There is a theoretical relationship between a nation’s wealth and the amount of pollution it emits.
Because a poor country has little manufacturing and few power plants, pollution is low. As the nation develops, perhaps by burning fossil fuels to produce electricity and operating manufacturing facilities to generate exports, it becomes wealthier. At the same time, however, it pollutes more than it ever has before.
Eventually, as the country becomes even wealthier, the people demand a cleaner environment. What was once a luxury (clean air and pure water) is demanded as a right. As a result, new regulations are enforced, cleaner technologies are implemented, and pollution decreases.
This pattern, known as the environmental Kuznets curve, was certainly true for the United States. The Industrial Revolution simultaneously created much wealth while poisoning our air and water. Citizens demanded reforms, and with the help of institutions such as the Environmental Protection Agency, our lands were made pure again. Indeed, today, the United States has some of the cleanest air in the entire world.
Source: World Health Organization
The link between technological progress and a decrease in air pollution was further underscored in a presentation by Harvard scientist Steven Pinker at the recent Breakthrough Dialogue*. In a beautiful graph, Dr. Pinker showed that, from 1970 to 2015 in the United States, GDP, vehicle-miles traveled, and population all increased, while the emission of five different air pollutants decreased.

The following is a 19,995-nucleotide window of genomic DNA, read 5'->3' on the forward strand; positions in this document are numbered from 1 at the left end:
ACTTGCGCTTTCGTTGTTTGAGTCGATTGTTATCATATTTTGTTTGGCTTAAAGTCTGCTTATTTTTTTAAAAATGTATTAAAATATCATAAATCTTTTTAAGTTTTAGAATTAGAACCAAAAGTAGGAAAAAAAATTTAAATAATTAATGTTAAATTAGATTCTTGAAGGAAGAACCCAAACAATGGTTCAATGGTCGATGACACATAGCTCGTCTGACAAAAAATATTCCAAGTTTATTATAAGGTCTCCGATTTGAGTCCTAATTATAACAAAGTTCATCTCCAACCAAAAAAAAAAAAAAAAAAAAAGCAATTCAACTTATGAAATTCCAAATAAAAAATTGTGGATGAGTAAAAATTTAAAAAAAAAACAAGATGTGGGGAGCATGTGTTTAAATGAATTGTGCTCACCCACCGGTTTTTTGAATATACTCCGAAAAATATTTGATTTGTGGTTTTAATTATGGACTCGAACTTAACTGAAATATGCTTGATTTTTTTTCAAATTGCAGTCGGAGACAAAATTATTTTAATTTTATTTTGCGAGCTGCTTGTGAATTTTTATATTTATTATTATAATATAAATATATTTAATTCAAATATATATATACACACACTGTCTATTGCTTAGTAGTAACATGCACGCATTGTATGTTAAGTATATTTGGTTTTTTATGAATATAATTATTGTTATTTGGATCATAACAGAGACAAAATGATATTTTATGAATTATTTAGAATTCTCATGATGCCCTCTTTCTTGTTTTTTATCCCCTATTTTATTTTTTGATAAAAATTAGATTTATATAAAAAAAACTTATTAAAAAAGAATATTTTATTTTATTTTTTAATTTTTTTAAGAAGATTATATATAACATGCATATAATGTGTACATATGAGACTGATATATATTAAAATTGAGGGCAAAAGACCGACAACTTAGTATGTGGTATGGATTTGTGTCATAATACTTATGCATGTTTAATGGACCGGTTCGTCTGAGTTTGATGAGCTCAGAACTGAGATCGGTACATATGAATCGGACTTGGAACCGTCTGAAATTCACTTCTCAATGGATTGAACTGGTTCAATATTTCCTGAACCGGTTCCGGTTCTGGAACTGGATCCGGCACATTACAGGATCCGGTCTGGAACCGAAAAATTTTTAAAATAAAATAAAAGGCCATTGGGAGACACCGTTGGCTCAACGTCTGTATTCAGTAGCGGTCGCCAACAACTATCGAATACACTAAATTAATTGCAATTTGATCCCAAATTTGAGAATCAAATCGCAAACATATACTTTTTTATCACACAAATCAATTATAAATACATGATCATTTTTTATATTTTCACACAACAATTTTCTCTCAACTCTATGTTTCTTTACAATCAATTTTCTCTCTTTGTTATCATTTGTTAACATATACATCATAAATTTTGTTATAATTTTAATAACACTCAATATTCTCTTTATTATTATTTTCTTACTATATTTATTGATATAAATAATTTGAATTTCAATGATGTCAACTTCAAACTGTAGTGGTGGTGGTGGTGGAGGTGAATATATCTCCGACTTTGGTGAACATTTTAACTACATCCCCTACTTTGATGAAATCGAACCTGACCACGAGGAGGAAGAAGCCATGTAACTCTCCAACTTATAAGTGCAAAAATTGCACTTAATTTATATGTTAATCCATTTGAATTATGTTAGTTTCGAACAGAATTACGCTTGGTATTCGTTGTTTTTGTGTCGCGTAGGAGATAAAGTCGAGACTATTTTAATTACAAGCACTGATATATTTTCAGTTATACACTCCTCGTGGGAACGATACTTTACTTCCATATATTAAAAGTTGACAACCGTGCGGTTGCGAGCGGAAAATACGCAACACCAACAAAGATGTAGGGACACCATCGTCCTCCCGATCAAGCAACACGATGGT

The amount of energy Americans consumed increased, but not by nearly as much as GDP or vehicle-miles traveled. And while our carbon dioxide emissions increased, they began to decrease in the mid-2000s.
All of this serves to highlight a very important point: We should encourage economic and technological development everywhere in the world. Of course, we should specifically support the use of clean technology where possible, but that won’t always be a viable option. Some countries are so desperate, that they would be willing to do anything to escape poverty.
The good news is that, over time, wealth makes people desire a clean environment. That’s why environmentalists, if they are to be successful, must be pro-human at heart.
*Note: The Breakthrough Dialogue paid for my travel and lodging.